Hampshire pig is a heavily muscled, lean meat breed. In the United States, the breed is one of the fourth most recorded breeds of the pigs. Also known as the hogs with “the white belt”.
The Hampshire is used for meat production that yields a lean, low fat and well-muscled carcass. A well-muscled and rapid growth breed that is originated from England.
The American breeders developed over the years the Wessex saddleback pig which was imported from Hampshire county, England to the present Hampshire pig. This has improved the carcass quality and quantity of meat.
What are the characteristics of a Hampshire pig?
Hampshire hogs are having a white stripe on a black body, with erect ears. The white stripe covers the front legs and also shoulders.
Hamshire pig is known for lean meat. Good carcass, minimal amounts of backfat and large loin eyes.
Hamshire boars are quite aggressive and females are great mothers, with longevity in the sow herd.
The adult Boars weigh 300 kg (660 lbs) and sows weigh 250 kg (550 lbs).
Hampshire Sows have long breeding lives.
A very good forager and efficient feeder.
A beginner-friendly pig, that is easy to care.
Hamshire is well adjusted for confinement and excellent piglet raisers.
Hampshire pig is also known as “The Mark of a Meat Hog” because of its unique white saddle patch on its back.
Hampshire is butchered at 125 pounds, would reach the weight much earlier than other breeds. Known for fast-growing.
In order to achieve lean meat most of the pigs are crossbred with Hampshire.
The lifespan of the Hampshire pig is 12 years.
Feeding and caring the Hampshire pig
Hampshire pig is well adjusted to confinement, many commercial breeders follow this. Even with confinement, the Hampshire does require enough space for piglets too. A mix of grains and supplements will suffice in confinement.
The best way to raise Hamshire pig is by free-ranging. They are the best foragers. Love to run around the farm, dig and forage for food. Here if you feed grains and some freshwater, the Hampshires will be happiest. At least 14 gallons(50 liters) of water is required per pig.
As the pigs are prey animals they will retain the wild natural traits. Even they are intelligent, always sensitive to danger. This characteristic makes them lookout for predators but needs to provide good fencing around them.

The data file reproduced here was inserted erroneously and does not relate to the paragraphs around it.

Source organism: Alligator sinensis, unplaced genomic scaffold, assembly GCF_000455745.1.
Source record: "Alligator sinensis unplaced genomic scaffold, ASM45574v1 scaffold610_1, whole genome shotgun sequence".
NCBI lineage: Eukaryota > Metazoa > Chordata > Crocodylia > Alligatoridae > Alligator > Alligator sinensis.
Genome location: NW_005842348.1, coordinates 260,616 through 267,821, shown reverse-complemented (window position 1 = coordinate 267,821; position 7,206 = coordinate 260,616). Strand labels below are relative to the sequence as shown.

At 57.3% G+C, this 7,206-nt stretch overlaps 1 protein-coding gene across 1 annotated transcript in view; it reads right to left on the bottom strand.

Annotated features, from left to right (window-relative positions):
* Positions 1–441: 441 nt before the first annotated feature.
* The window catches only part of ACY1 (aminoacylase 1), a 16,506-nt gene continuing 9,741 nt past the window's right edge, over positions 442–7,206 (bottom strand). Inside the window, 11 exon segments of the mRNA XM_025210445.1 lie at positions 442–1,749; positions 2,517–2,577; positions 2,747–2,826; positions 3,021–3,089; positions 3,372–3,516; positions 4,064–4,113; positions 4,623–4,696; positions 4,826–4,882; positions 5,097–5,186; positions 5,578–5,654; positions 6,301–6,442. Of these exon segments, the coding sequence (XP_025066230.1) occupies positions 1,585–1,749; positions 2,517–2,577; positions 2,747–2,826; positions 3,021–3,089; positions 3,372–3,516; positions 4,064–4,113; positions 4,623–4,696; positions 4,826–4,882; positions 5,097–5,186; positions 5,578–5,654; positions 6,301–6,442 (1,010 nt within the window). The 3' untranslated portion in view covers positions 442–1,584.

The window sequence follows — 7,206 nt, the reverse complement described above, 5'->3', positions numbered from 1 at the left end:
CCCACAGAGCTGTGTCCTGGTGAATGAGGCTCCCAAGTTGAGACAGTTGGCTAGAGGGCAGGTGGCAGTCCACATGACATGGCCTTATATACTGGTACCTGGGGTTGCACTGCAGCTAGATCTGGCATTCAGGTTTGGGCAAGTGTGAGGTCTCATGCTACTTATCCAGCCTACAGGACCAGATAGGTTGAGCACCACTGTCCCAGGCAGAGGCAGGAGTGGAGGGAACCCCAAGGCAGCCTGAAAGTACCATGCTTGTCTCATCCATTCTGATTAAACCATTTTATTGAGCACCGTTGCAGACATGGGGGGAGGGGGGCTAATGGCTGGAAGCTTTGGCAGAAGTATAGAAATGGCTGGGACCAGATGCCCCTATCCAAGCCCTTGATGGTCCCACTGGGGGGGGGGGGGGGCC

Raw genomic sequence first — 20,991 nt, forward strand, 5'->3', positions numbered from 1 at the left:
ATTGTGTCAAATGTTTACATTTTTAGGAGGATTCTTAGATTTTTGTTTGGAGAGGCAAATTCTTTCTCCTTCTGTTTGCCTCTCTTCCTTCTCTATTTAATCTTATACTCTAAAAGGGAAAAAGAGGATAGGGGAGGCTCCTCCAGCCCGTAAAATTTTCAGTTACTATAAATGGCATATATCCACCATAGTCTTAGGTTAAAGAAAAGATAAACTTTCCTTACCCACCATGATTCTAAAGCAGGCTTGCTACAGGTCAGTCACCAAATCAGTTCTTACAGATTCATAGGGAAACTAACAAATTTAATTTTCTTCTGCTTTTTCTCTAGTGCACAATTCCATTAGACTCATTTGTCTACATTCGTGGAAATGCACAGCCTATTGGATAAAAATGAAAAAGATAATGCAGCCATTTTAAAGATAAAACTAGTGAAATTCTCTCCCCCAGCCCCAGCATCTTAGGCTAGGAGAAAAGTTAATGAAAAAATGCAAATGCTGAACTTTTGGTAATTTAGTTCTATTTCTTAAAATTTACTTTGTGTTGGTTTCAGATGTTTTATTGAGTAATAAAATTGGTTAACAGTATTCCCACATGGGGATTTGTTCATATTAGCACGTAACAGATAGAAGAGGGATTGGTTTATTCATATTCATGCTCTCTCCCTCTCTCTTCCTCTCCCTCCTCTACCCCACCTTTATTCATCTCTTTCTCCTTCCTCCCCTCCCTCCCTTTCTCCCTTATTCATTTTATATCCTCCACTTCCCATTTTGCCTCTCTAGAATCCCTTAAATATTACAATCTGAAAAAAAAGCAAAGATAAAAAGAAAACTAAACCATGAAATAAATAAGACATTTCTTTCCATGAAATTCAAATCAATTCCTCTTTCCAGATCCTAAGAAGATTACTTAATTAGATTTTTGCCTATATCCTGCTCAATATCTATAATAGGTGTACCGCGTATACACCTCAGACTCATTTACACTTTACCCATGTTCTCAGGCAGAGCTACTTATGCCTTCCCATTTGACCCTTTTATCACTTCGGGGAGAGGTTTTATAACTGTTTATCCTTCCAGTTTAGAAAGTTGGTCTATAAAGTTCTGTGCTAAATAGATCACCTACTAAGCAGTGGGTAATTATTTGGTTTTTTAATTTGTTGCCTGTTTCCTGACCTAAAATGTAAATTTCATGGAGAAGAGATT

An electrical movable(Portable) fencing is practical for Hamshires. The fencing should cover the pasture area and pen area too. Always moving once in 15 days is good, to keep your pig and piglets healthy.
Safety practices for Hamshire breeders
- Like any other pigs, the Hampshire do behave in the same way. If Hampshire pigs break their fence, they will eventually go after the farm produce, if it’s your farm or some else farm it’s going to destroy everything. So we always recommend an electrical fence with the low bottom. If the Hampshire piglets escape, this won’t be such a problem, but the adult pigs should stay inside the fence. So keep your fence intact, check them once a day if all the poles are straight and sturdy.
- If your farm is children friendly, always keep a sign that you have pigs around. It will save an unexpected disaster. The Hamshire piglets and young ones are friendly, but the adult ones are unpredictable, they can get aggressive at times. So always good to keep people aware of them.
- Do not feed processed food for your pigs, kitchen scraps are good but only if its not processed food.
- Also, pig’s squeal can range from 110 to 115 decibels, which is equivalent to a jet engine. Keep the pigs only if your neighbors are quite far from your homestead. This will create a lot of problems.
Hampshire pig history and origin